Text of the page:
Three major elements in the Pragmatic Theory of Religious Beliefs
James Luther Adams highlights three major elements of in his Pragmatic Theory of Religious Beliefs: (1) behavior, (2) a feeling that prompts, accompanies, or stands in tension to the behavior, (3) a belief, the meaning of which is revealed in the behavior and the feeling linked to it. His theory argues that to understand the meaning of your belief, one has to observe (1) how you act (the belief's external expression) and (2) how you feel (the internal belief's expression displayed, perhaps through your tone of voice, facial expressions, or mood and attitude). Moreover, he argues that one must also study the way in which your belief is expressed in the behavior of a social, political, and/or economic institution (for example, a family, government, or market system) that you would like to change or leave unchanged. Behavior thus encompasses personal as well as institutional behavior. In sum, Adams urges us to think about human behavior as both a personal and an institutional activity that reveals the actual meaning of a religious belief.
Further Exploration of the Pragmatic Theology of Religious Belief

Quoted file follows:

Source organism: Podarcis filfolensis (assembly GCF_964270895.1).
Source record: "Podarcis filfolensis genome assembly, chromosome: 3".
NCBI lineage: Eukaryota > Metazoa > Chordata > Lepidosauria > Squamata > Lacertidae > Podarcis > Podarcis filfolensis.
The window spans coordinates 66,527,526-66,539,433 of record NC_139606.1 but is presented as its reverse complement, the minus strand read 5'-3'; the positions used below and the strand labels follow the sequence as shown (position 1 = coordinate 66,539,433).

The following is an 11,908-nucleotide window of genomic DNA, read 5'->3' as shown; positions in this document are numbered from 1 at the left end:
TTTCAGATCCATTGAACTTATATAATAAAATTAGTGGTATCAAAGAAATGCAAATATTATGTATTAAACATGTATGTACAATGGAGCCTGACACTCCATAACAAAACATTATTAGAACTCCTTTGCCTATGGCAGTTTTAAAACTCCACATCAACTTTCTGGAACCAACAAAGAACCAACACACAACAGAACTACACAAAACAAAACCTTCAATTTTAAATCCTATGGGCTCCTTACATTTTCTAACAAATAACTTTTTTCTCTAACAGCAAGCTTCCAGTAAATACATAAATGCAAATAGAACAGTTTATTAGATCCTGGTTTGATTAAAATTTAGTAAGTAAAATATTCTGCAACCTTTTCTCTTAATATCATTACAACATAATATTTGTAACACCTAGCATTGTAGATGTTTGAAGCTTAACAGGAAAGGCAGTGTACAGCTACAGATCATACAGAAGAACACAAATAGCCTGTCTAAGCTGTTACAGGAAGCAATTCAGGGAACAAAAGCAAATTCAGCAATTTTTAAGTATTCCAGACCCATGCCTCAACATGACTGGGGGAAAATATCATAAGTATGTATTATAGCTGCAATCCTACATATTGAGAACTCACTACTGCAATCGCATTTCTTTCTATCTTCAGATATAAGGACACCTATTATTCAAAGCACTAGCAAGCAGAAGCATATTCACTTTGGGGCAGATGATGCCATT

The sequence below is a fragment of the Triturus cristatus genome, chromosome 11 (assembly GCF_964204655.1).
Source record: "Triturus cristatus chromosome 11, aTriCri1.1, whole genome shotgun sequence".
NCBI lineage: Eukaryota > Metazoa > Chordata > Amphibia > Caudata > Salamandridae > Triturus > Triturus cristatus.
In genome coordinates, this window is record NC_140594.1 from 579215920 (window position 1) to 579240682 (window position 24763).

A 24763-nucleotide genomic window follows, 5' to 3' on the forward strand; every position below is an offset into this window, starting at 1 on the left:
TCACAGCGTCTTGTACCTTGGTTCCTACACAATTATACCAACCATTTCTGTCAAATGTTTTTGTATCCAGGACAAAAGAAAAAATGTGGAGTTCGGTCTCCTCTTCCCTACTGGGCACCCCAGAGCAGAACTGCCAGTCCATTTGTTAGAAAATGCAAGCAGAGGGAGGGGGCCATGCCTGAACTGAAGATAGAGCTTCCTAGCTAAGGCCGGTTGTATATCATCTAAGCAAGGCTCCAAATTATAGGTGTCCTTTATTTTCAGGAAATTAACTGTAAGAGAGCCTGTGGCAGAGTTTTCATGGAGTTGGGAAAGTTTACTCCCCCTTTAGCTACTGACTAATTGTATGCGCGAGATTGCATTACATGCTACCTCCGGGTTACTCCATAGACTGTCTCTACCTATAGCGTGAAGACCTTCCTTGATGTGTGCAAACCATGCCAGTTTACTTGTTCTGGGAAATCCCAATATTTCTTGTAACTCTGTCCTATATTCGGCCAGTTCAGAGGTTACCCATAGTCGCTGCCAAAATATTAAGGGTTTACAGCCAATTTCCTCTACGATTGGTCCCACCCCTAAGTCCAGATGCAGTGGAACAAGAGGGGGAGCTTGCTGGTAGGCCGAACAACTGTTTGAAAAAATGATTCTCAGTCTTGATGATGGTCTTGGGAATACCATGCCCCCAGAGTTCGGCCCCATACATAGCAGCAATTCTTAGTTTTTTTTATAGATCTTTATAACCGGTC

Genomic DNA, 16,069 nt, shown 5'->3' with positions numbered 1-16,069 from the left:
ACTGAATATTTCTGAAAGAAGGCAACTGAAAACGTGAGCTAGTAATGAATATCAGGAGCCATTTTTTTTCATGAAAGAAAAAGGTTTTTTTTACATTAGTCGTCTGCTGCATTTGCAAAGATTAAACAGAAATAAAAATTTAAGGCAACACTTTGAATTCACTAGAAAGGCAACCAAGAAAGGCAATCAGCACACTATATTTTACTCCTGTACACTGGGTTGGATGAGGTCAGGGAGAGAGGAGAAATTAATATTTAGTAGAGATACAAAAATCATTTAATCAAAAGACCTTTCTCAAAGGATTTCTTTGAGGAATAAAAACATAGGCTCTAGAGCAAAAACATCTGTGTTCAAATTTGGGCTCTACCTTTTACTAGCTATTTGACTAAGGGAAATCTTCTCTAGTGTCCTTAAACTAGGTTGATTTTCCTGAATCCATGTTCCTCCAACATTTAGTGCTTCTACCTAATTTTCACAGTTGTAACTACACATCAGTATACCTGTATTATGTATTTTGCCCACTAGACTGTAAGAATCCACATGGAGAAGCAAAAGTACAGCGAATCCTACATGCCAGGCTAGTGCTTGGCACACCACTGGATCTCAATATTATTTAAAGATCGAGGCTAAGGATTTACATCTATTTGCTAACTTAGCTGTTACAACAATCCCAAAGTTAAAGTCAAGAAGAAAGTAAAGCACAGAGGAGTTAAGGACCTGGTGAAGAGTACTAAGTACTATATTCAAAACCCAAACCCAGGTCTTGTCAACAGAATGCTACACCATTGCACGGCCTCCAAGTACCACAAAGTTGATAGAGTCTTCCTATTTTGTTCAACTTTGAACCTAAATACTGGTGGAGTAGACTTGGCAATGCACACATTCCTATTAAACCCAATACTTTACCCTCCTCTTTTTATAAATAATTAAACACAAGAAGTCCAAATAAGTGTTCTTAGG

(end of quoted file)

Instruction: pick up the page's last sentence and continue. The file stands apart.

In his memoir, Not Without Dust and Ashes, Adams discusses ideas he developed at Harvard that subsequently gained "crucial significance" for him because of his experiences in Nazi Germany:
1. Christian ethics pertains to social justice work. At Harvard Divinity School, Adams took courses from the Unitarian minister Francis Greenwood Peabody. Here, Adams learned that "the Gospel, the message of Jesus, was not to be interpreted solely in terms of vicarious atonement and resurrection in another life... , but rather seen as a form of social criticism directed toward the institutions and false piety of its time." This way of viewing the Gospel and Jesus was called the Social Gospel Movement, which emphasized work on earth in social justice initiatives in order to make God's reign on earth a socio-economic and politically liberating fact in the lives of the downtrodden and dispossessed.
2. Christian theology pertains to social justice work. Adams, reading the work of German theologian Rudolf Otto, learned that the Kingdom of God was emerging in history now. For Adams, this meant that as a theologian he must pay attention to what was going on in the world now, not just in the past and future. This perspective went against his own upbringing in fundamentalism which defined the meaning of theology as attention riveted to the expected return of Christ. Adams now felt liberated from this fundamentalist view of theology and felt that the call to make life better on earth (ethics) now was part of his religious work as a Christian Unitarian minister and theologian.